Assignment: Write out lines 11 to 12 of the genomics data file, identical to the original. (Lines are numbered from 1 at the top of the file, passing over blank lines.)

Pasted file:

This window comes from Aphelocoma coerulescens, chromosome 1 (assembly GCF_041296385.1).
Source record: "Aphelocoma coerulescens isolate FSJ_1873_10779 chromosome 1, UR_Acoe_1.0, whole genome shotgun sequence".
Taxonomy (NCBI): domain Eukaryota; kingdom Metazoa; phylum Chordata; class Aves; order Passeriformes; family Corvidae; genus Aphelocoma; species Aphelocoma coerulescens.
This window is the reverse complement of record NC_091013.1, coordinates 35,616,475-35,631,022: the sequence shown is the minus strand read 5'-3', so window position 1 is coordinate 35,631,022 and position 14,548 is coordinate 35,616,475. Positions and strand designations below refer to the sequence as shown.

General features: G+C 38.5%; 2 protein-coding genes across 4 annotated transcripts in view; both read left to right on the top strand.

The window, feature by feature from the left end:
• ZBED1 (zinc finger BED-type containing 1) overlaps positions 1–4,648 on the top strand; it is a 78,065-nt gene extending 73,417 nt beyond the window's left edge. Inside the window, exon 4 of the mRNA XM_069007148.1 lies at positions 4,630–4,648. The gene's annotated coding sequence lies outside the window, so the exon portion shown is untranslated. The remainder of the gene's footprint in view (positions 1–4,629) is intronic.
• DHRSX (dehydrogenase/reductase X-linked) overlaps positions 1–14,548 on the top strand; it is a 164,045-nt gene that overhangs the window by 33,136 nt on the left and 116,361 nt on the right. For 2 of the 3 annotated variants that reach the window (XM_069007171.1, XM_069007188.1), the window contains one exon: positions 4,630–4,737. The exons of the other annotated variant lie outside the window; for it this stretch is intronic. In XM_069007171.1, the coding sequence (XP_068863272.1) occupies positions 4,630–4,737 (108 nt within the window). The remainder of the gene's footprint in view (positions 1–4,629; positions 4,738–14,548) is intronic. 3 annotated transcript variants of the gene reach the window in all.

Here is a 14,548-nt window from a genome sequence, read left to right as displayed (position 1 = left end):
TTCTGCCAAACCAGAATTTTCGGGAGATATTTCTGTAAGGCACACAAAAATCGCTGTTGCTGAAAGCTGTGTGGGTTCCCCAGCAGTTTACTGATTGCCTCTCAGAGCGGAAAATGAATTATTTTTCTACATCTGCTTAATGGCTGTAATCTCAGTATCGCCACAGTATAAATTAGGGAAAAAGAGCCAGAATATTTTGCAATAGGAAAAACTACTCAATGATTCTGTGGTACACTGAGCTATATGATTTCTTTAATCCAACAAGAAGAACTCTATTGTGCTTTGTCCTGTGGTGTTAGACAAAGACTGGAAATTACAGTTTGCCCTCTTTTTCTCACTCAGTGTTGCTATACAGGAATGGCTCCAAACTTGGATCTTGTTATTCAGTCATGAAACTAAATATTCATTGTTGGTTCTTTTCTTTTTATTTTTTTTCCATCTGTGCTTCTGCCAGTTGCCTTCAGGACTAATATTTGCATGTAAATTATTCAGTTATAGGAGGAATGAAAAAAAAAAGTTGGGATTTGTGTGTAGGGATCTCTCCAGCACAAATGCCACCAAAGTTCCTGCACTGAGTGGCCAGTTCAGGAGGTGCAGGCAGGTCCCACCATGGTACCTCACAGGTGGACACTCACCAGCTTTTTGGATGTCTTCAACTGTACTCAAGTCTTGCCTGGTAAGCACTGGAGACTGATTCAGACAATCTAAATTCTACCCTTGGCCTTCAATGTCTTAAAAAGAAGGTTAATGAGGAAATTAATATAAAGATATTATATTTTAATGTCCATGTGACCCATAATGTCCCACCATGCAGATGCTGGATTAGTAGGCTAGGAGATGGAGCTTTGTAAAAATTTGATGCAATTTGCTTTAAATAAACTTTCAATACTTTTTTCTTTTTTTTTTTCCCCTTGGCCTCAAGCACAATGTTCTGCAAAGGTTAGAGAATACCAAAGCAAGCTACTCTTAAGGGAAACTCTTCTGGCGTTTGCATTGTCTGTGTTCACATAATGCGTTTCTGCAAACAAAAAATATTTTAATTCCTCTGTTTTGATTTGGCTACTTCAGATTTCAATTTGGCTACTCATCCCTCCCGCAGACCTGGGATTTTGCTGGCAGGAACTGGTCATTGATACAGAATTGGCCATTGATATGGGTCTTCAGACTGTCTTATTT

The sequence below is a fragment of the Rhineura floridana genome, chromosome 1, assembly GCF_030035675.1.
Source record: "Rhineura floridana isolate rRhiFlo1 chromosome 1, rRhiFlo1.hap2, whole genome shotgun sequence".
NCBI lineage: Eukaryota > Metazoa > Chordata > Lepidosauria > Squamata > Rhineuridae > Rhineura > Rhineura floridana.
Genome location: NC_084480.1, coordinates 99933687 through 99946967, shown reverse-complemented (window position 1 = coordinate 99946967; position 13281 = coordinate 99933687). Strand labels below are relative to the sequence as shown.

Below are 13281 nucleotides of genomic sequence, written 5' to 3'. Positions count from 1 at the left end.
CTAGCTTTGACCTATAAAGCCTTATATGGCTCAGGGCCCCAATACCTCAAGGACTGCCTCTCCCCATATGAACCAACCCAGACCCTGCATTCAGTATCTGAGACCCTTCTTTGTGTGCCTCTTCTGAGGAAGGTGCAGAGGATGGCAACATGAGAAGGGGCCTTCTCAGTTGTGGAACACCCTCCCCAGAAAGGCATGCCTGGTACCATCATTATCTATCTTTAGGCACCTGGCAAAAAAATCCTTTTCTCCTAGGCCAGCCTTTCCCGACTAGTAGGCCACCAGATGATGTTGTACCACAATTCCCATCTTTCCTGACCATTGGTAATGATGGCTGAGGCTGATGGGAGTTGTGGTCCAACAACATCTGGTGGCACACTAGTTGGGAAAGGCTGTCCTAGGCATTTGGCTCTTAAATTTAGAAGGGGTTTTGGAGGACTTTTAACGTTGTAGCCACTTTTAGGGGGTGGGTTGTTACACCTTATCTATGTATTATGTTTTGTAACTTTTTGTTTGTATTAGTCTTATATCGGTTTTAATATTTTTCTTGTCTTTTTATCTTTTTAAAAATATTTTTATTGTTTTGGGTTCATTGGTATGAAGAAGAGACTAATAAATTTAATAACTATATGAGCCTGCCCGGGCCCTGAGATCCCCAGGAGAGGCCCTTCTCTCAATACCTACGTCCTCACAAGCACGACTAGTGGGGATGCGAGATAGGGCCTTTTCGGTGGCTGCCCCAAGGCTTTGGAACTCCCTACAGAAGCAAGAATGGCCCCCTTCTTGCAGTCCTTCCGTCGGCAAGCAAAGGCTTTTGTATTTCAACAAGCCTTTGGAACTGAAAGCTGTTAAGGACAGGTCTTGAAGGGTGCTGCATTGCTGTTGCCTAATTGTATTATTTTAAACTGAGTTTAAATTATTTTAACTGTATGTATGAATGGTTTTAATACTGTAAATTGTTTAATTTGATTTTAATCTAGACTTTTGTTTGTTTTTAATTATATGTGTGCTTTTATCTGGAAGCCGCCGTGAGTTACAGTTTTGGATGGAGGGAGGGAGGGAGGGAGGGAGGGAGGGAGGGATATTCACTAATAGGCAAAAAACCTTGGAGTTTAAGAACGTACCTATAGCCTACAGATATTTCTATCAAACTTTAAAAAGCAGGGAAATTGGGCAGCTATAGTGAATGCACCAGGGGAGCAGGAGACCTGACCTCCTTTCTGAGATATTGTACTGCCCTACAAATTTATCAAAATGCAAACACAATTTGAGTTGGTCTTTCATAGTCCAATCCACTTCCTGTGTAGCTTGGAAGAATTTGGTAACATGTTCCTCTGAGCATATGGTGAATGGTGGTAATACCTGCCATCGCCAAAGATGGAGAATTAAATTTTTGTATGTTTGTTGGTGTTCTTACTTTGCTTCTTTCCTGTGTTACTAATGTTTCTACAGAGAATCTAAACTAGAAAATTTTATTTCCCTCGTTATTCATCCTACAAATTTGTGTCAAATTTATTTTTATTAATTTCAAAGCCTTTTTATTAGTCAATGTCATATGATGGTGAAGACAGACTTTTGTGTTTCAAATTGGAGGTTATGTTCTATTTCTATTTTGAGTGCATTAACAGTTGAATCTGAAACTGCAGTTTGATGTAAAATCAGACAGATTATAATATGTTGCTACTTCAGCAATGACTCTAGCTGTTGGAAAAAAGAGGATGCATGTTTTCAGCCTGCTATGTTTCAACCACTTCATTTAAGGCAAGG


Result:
The sequence below is a fragment of the Rhineura floridana genome, chromosome 1, assembly GCF_030035675.1.
Source record: "Rhineura floridana isolate rRhiFlo1 chromosome 1, rRhiFlo1.hap2, whole genome shotgun sequence".